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Dave Burnette's Commentary

Genesis Chapter 33

Written By: God through Inspiration
Penned By: Moses
Date Penned: (1450-1410 BC)
Overview: The Record of God's Chosen People (c 23-50)
Theme: The Story of Jacob (c 29-36)
Message: Jacob and Esau Make Peace (v 1-20)

Genesis 33 Commentary

(33:1-3) Jacob shows Esau Respect - Bowing low seven times was the sign of respect given to a king. Jacob was taking every precaution as he met Esau, hoping to dispel any thoughts of revenge.

(33:4) Esau hugs his brother -  Esau greeted his brother, Jacob, with a great hug. Imagine how hard this must have been for a man who once had actually plotted his brother's death. (27:41). But time away from each other allowed the bitter wounds to heal. With the passing of time, each brother was able to see that their relationship was more important than their real estate.

(33:11) Jacob Sends a Peace Offering -  Why did Jacob send gifts ahead for Esau? In Bible times, gifts were given for several reasons. (1) This may have been a bribe. Gifts are still given to win someone over or buy his or her support. Esau may first have refused Jacob's gifts (33:9) because he didn't want or need a bribe. He had already forgiven Jacob, and he had ample wealth of his own. (2) This may have been an expression of affection. (3) It may have been the customary way of greeting someone before an important meeting. Such gifts were often related to a person's occupation. This explains why Jacob sent Esau, who was a herdsman, sheep, goats, and cattle.


Dave Burnette's Life Application

Avoid Bitterness


Each day we walk through the Bible chapter by chapter, making application of our text to help us grow in the Lord. There are many applications we can make from each day's text. Today we Continue in the book of Genesis with Chapter 33, and in today's text, we see Esau's change of heart when Jacob meets him. Esau could have easily been bitter, full of rage, and ready to take vengeance on Jacob, but instead, Esau has learned not to be bitter and is content with his life. In making applications, we can learn from Esau. In the world, we all will face bad situations at the hands of others. People will mistreat you, and then you will have to decide to forgive. If not, we will hold the person that did us wrong as a prisoner in our mind and become bitter. We can become bitter, or we can forgive and become better from the circumstance. I have often heard that bitterness is drinking poison, thinking it will kill someone else. Bitterness hurts you and you alone. Medical evidence proves that bitterness has many adverse physical effects on our health. How about you? Have you been mistreated? If so, are you bitter? Let us learn from Esau and today's text to forgive those who do us wrong; if we do, we will reap the benefits of our decision. More importantly, we will miss the poison of bitterness. 

 

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Genesis 33


Genesis 33

 1And Jacob lifted up his eyes, and looked, and, behold, Esau came, and with him four hundred men. And he divided the children unto Leah, and unto Rachel, and unto the two handmaids.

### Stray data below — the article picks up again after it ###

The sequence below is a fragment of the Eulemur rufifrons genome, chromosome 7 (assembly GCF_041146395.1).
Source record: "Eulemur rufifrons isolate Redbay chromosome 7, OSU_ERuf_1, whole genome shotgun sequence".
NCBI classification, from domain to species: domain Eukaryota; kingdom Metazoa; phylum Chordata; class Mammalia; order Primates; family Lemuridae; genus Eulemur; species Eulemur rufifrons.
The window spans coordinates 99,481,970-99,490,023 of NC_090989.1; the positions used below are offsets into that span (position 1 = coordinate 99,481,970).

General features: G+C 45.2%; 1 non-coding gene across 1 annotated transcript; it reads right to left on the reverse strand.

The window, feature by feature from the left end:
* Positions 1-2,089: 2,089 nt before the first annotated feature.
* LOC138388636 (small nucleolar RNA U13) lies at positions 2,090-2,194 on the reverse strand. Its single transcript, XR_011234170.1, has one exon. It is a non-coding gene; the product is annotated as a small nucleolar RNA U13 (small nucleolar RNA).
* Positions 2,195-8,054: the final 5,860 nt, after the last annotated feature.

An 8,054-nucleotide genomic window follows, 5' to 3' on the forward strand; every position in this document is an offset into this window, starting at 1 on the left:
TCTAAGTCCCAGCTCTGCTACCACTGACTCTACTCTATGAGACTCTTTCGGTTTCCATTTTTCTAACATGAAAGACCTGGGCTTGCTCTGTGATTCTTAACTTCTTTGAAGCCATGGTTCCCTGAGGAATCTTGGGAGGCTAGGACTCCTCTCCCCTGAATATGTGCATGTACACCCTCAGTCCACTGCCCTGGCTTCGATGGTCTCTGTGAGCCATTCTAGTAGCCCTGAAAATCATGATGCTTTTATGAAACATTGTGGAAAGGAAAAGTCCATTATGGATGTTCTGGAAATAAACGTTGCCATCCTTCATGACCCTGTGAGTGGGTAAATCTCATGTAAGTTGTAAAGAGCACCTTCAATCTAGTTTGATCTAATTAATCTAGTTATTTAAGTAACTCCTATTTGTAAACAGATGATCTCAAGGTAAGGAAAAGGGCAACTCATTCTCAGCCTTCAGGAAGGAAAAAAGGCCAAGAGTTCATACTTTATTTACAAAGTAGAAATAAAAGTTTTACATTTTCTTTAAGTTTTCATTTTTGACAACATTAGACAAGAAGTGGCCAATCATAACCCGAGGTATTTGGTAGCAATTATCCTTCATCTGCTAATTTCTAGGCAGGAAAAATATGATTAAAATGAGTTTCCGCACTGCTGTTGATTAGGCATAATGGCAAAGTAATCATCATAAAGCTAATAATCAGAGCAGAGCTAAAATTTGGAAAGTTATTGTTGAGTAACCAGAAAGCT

2And he put the handmaids and their children foremost, and Leah and her children after, and Rachel and Joseph hindermost.

 3And he passed over before them, and bowed himself to the ground seven times, until he came near to his brother.

 4And Esau ran to meet him, and embraced him, and fell on his neck, and kissed him: and they wept.

 5And he lifted up his eyes, and saw the women and the children; and said, Who are those with thee? And he said, The children which God hath graciously given thy servant.

 6Then the handmaidens came near, they and their children, and they bowed themselves.

 7And Leah also with her children came near, and bowed themselves: and after came Joseph near and Rachel, and they bowed themselves.

 8And he said, What meanest thou by all this drove which I met? And he said, These are to find grace in the sight of my lord.

 9And Esau said, I have enough, my brother; keep that thou hast unto thyself.

 10And Jacob said, Nay, I pray thee, if now I have found grace in thy sight, then receive my present at my hand: for therefore I have seen thy face, as though I had seen the face of God, and thou wast pleased with me.

 11Take, I pray thee, my blessing that is brought to thee; because God hath dealt graciously with me, and because I have enough. And he urged him, and he took it.

 12And he said, Let us take our journey, and let us go, and I will go before thee.

 13And he said unto him, My lord knoweth that the children are tender, and the flocks and herds with young are with me: and if men should overdrive them one day, all the flock will die.

 14Let my lord, I pray thee, pass over before his servant: and I will lead on softly, according as the cattle that goeth before me and the children be able to endure, until I come unto my lord unto Seir.

 15And Esau said, Let me now leave with thee some of the folk that are with me. And he said, What needeth it? let me find grace in the sight of my lord.

 16So Esau returned that day on his way unto Seir.

 17And Jacob journeyed to Succoth, and built him an house, and made booths for his cattle: therefore the name of the place is called Succoth.

 18And Jacob came to Shalem, a city of Shechem, which is in the land of Canaan, when he came from Padanaram; and pitched his tent before the city.

 19And he bought a parcel of a field, where he had spread his tent, at the hand of the children of Hamor, Shechem's father, for an hundred pieces of money.

 20And he erected there an altar, and called it EleloheIsrael.